[EconTalk] Amy Tuteur on Birth, Natural Parenting, and Push Back

Amy Tuteur on Birth, Natural Parenting, and Push Back

18/03/2019 by EconTalk: Russ Roberts

Web player: http://podplayer.net/?id=65704248
Episode: http://files.libertyfund.org/econtalk/y2019/Tuteurparenting.mp3

Obstetrician gynecologist Amy Tuteur and author of Push Back, talks about the book with EconTalk host Russ Roberts. Tuteur argues that natural parenting–the encouragement to women to give birth without epidurals or caesarians and to breastfeed–is bad for women’s health and has little or no benefit for their children.

Start Date: 2019-03-02

Finish Date: 2019-03-03

Notes:

  • I liked the episode, but I wonder how much of a problem natural birthing advocacy really is, that it needed a book against it. That is, while we all love to hate on the overboard crunchy mamas, are they that widespread?
  • The discussion on how so much of pre-modern era childbirth used to end in death and infection made natural human pregnancy sound even more horrifying (after She Has Her Mother’s Laugh already made it sound gross).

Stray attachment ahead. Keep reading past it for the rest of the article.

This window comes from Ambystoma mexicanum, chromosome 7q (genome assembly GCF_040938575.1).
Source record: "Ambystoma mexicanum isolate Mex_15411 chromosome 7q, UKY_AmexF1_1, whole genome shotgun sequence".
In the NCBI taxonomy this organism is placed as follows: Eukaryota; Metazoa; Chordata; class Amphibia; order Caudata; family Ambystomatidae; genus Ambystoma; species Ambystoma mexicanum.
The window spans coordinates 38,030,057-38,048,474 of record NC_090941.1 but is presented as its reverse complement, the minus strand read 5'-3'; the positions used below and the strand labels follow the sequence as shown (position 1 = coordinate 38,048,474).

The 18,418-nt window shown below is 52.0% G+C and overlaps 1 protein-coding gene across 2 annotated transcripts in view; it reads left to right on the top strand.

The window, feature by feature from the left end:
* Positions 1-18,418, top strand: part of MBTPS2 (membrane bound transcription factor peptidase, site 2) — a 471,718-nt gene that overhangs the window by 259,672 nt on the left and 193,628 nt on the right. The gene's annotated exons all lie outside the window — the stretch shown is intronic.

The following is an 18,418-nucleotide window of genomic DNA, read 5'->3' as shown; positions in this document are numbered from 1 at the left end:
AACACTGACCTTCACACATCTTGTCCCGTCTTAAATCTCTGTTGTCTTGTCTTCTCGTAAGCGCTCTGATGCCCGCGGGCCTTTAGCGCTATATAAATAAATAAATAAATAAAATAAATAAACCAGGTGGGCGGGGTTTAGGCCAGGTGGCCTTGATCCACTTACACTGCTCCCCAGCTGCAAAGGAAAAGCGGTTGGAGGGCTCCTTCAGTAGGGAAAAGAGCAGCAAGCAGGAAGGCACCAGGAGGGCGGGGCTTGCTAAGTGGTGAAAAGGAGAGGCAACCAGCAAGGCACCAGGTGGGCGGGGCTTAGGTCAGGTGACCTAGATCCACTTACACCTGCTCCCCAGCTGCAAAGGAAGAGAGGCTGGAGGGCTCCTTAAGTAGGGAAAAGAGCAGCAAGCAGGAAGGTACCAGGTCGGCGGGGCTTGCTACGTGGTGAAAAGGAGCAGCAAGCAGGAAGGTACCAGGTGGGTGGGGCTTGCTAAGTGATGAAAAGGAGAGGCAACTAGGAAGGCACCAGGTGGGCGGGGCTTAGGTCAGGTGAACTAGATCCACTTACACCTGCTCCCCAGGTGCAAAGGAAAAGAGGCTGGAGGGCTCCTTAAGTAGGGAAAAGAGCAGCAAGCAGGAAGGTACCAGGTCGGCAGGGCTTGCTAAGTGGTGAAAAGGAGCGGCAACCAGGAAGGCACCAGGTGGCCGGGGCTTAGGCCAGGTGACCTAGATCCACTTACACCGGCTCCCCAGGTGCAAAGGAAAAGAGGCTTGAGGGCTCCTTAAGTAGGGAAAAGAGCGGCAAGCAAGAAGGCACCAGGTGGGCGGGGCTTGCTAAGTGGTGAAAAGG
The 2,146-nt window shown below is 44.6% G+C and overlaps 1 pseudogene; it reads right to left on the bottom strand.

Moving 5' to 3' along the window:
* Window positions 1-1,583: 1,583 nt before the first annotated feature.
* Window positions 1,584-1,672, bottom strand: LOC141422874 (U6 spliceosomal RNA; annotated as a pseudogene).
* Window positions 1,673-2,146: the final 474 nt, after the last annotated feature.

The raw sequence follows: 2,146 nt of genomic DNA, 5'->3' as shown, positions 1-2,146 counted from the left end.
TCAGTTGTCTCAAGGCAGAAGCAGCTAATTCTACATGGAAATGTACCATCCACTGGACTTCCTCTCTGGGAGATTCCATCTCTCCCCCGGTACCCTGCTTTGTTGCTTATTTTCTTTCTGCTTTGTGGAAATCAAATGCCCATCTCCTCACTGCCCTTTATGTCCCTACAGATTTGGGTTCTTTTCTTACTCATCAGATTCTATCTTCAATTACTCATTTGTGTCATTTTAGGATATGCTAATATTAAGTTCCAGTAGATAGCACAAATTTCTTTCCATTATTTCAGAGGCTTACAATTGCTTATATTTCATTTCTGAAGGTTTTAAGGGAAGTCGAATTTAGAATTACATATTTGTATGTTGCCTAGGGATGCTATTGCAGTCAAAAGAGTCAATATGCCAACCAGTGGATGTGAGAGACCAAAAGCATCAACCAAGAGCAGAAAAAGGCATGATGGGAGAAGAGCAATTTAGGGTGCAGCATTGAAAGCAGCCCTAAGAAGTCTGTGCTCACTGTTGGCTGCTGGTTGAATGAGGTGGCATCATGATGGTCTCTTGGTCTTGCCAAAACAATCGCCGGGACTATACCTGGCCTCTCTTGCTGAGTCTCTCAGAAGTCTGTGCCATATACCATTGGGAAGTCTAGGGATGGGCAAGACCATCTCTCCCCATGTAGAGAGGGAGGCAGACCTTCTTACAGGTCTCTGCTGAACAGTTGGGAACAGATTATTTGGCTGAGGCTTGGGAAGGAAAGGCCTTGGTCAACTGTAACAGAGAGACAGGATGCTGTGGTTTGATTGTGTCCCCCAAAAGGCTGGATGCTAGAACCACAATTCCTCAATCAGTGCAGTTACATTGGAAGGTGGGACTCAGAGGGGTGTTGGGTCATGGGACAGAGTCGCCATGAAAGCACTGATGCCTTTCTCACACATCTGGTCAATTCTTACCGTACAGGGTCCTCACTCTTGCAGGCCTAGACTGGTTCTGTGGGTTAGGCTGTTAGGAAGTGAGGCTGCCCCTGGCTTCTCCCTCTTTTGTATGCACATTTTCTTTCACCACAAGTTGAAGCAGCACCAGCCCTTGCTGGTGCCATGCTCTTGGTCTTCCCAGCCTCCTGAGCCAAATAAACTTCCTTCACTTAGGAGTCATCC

• While I appreciate that Amy Tuteur seems to bring a lot of data to her arguments, I’m still a little shocked that she says there’s no difference between breast milk and formula. I grew up learning about antibodies in breast milk. I wonder if it’s more correct to say that the marginal benefits of breast milk over formula drop sharply over time.
  • Natural birthing has its origins in race suicide panic. Who knew, and yet it makes perfect sense that those sort of things would spark all sorts of batshit insanity.
  • Interesting to learn that the USA rise in maternal mortality may be because it redefined MMR to include deaths within 6 months of childbirth. Does the entire increase come because of that, or is there an increase regardless. That does mean, though, that for a long time the USA was undercounting MMR.
  • I certainly do think that the idea of Big Lactation Consultancy demonising formula and promoting breastfeeding is a bit ridiculous; and that runaway cultural changes are a reasonable explanation here.
  • Interesting point about “Formula companies may be evil but formula itself isn’t.”
  • I thoroughly enjoyed the smackdown of Sebastian Junger’s evopsych nonsense about cosleeping.

 

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